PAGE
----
Protesters at Enbridge’s session in Burns Lake

A handful of people showed for the recent Enbridge Northern Gateway Project community information session.

A group of young Wet’suwet’en

A group of young Wet’suwet’en

A handful of people showed for the recent Enbridge Northern Gateway Project community information session. By all counts there were more people outside protesting the event then there were inside listening to the panel.

Seven people from the Lakes District Clean Waters Coalition, stood outside handing out information flyers. All of them declined the invitation to join Enbridge inside, finally two of the presenters came out to talk with coalition for the better part of an hour.

Another group of young Wet’suwet’en, and a youth representative from Lake Babine Nation, came together to demonstrate their opposition.

Carla Lewis, one of the organizers of the Enbridge protest said, “I am not an official spokesperson, but as a Wet’suwet’en person, I can safely say that all of our leaders and grassroots people are opposed to the Enbridge Gateway Project. Within international law, governments and companies should be seeking ‘Free, Prior, and Informed Consent’ for projects on unceded, Indigenous lands.

The people have clearly stated that this project is not in our best interests. The damages of this pipeline along with others seeking access to the coast along the proposed energy corridor are much too great of a risk. We are making every attempt possible to educate our youth on our traditional laws and values.By these standards, we do not have the “right” to make decisions like this that will impact humanity and the environment for an eternity.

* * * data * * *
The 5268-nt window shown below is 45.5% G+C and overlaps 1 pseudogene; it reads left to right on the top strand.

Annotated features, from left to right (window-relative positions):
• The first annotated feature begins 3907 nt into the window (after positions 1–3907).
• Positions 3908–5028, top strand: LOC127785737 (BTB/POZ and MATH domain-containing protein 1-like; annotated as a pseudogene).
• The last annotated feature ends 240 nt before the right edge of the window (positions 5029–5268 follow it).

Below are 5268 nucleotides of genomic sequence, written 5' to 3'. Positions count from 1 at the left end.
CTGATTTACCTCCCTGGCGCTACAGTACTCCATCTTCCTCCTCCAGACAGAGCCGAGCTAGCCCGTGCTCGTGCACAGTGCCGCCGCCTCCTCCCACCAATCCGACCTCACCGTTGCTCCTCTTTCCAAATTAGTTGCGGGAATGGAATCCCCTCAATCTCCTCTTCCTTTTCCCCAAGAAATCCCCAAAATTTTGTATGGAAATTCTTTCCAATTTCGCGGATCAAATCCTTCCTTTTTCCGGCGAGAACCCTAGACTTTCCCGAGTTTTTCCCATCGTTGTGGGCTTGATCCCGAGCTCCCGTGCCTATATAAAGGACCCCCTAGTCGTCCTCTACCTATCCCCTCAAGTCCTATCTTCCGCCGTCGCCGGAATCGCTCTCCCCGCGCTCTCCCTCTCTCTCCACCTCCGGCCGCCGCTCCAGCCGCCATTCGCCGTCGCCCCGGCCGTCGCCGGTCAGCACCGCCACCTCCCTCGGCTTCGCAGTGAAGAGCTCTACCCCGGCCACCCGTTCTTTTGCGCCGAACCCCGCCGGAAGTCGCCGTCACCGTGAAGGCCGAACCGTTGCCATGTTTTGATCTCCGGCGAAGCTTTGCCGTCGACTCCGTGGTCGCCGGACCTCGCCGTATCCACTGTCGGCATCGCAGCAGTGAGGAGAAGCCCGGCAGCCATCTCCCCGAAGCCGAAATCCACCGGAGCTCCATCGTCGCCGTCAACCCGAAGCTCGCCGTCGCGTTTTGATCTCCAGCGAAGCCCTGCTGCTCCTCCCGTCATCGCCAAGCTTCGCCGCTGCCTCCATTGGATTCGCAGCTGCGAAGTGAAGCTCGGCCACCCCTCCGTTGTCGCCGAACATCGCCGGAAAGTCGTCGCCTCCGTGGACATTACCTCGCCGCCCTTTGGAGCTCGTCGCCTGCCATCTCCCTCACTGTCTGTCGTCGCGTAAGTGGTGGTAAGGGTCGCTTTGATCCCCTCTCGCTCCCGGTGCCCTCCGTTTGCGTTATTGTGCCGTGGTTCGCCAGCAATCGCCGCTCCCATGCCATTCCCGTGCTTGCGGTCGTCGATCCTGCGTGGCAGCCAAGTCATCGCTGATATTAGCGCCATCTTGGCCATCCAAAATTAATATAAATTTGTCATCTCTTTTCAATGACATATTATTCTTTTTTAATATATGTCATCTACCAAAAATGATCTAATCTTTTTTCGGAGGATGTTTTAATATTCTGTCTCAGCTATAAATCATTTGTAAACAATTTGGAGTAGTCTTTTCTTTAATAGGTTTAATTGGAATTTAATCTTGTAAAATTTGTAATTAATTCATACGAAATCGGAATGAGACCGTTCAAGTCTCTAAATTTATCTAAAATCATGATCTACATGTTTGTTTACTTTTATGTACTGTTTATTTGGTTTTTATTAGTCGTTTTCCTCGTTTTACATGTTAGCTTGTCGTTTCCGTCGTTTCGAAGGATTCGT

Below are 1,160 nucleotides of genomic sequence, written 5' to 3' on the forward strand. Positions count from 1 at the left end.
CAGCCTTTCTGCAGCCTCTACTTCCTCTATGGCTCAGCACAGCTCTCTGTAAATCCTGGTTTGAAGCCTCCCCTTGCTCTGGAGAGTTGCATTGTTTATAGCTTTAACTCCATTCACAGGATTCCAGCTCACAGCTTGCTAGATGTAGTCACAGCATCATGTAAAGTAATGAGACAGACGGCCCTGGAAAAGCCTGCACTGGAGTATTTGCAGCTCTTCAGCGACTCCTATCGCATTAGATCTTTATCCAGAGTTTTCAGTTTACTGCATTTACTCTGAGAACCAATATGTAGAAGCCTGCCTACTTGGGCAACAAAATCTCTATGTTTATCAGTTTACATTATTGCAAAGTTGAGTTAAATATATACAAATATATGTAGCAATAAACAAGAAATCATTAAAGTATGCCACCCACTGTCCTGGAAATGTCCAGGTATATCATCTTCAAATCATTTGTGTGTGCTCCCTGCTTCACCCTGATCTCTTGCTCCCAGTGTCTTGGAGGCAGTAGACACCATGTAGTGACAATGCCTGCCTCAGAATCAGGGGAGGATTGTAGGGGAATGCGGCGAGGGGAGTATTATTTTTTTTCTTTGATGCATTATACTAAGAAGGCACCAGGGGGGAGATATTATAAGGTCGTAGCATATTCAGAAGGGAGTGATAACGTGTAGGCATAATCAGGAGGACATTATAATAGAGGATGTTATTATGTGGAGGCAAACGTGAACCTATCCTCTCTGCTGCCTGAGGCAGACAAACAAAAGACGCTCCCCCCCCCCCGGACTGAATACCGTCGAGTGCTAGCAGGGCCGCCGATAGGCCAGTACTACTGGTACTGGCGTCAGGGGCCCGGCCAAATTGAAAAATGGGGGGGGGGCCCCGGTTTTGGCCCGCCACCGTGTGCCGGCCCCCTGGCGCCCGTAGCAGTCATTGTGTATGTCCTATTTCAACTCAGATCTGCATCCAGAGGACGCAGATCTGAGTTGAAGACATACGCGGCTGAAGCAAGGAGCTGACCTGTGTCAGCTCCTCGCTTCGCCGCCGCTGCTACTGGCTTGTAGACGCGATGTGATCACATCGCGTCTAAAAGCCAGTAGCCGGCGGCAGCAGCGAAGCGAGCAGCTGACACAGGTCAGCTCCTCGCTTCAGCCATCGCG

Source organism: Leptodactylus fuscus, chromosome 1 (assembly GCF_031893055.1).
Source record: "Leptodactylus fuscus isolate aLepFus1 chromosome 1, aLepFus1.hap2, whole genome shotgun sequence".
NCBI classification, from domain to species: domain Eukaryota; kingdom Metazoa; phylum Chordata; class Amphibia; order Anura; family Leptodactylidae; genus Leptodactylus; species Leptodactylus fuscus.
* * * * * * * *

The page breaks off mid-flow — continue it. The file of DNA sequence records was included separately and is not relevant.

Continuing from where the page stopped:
Instead, we have the responsibility to protect the land for the next seven generations and beyond. With the cumulative impacts of industry and other forms of human stress on our eco-systems we cannot allow these pipelines to cut through these lands.

Furthermore, we have to stand in solidarity with our Indigenous brothers and sisters who have fracking and tarsands in their backyards.”

She went on to say, “Through this action, we not only raised awareness amongst youth from our community, but we showed Enbridge and all of the passersby that a majority of people in Burns Lake are on our side. It was extremely uplifting to have so many people honking, waving, taking our pictures, and coming up to congratulate us.”

“There were even a few tourists from Germany who came to stand with us as we sang our traditional songs and held up our “No oil on Wet’suwet’en soil” banner and other anti-pipeline posters.

I believe we will stop the energy corridor in its tracks. It is simply a bad design from the tar sands and fracking, to the pipes, and the tankers. If we let this proceed, it will make us participants in the biggest environmental disaster in human history, even without equating a spill into the equation. If there is a spill, I can guarantee there will be more people of Burns Lake who will come out and stand knee deep in oil trying to save our birds and other animals that get stuck in the sludge. It makes more sense to come out now and try to prevent this from occurring,” she concluded.